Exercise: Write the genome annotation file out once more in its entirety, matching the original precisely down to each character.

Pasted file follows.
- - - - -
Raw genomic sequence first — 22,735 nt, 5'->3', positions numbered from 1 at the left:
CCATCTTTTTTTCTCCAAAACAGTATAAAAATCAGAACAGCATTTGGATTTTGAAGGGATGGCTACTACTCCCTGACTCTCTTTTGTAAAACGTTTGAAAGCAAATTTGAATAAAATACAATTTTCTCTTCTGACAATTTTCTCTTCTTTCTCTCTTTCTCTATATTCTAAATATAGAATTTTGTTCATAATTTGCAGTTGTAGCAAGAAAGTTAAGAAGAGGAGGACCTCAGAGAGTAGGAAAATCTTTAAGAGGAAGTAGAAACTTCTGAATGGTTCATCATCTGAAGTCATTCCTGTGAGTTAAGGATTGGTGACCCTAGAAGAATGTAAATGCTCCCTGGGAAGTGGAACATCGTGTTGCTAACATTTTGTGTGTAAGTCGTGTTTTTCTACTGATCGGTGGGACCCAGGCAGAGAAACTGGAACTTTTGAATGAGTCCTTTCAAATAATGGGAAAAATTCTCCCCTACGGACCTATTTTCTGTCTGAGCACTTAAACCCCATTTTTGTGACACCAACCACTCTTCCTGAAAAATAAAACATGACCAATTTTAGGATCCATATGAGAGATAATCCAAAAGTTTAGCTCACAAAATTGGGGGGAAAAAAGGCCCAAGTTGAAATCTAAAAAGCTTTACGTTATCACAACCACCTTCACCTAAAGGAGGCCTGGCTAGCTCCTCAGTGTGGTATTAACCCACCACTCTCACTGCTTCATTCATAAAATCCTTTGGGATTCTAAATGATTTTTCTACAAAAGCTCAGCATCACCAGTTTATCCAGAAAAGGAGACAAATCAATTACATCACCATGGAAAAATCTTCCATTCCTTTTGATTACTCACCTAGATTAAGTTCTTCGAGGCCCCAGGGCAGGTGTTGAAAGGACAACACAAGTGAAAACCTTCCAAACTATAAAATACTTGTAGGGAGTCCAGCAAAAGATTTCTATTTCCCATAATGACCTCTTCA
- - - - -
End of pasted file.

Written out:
Raw genomic sequence first — 22,735 nt, 5'->3', positions numbered from 1 at the left:
CCATCTTTTTTTCTCCAAAACAGTATAAAAATCAGAACAGCATTTGGATTTTGAAGGGATGGCTACTACTCCCTGACTCTCTTTTGTAAAACGTTTGAAAGCAAATTTGAATAAAATACAATTTTCTCTTCTGACAATTTTCTCTTCTTTCTCTCTTTCTCTATATTCTAAATATAGAATTTTGTTCATAATTTGCAGTTGTAGCAAGAAAGTTAAGAAGAGGAGGACCTCAGAGAGTAGGAAAATCTTTAAGAGGAAGTAGAAACTTCTGAATGGTTCATCATCTGAAGTCATTCCTGTGAGTTAAGGATTGGTGACCCTAGAAGAATGTAAATGCTCCCTGGGAAGTGGAACATCGTGTTGCTAACATTTTGTGTGTAAGTCGTGTTTTTCTACTGATCGGTGGGACCCAGGCAGAGAAACTGGAACTTTTGAATGAGTCCTTTCAAATAATGGGAAAAATTCTCCCCTACGGACCTATTTTCTGTCTGAGCACTTAAACCCCATTTTTGTGACACCAACCACTCTTCCTGAAAAATAAAACATGACCAATTTTAGGATCCATATGAGAGATAATCCAAAAGTTTAGCTCACAAAATTGGGGGGAAAAAAGGCCCAAGTTGAAATCTAAAAAGCTTTACGTTATCACAACCACCTTCACCTAAAGGAGGCCTGGCTAGCTCCTCAGTGTGGTATTAACCCACCACTCTCACTGCTTCATTCATAAAATCCTTTGGGATTCTAAATGATTTTTCTACAAAAGCTCAGCATCACCAGTTTATCCAGAAAAGGAGACAAATCAATTACATCACCATGGAAAAATCTTCCATTCCTTTTGATTACTCACCTAGATTAAGTTCTTCGAGGCCCCAGGGCAGGTGTTGAAAGGACAACACAAGTGAAAACCTTCCAAACTATAAAATACTTGTAGGGAGTCCAGCAAAAGATTTCTATTTCCCATAATGACCTCTTCA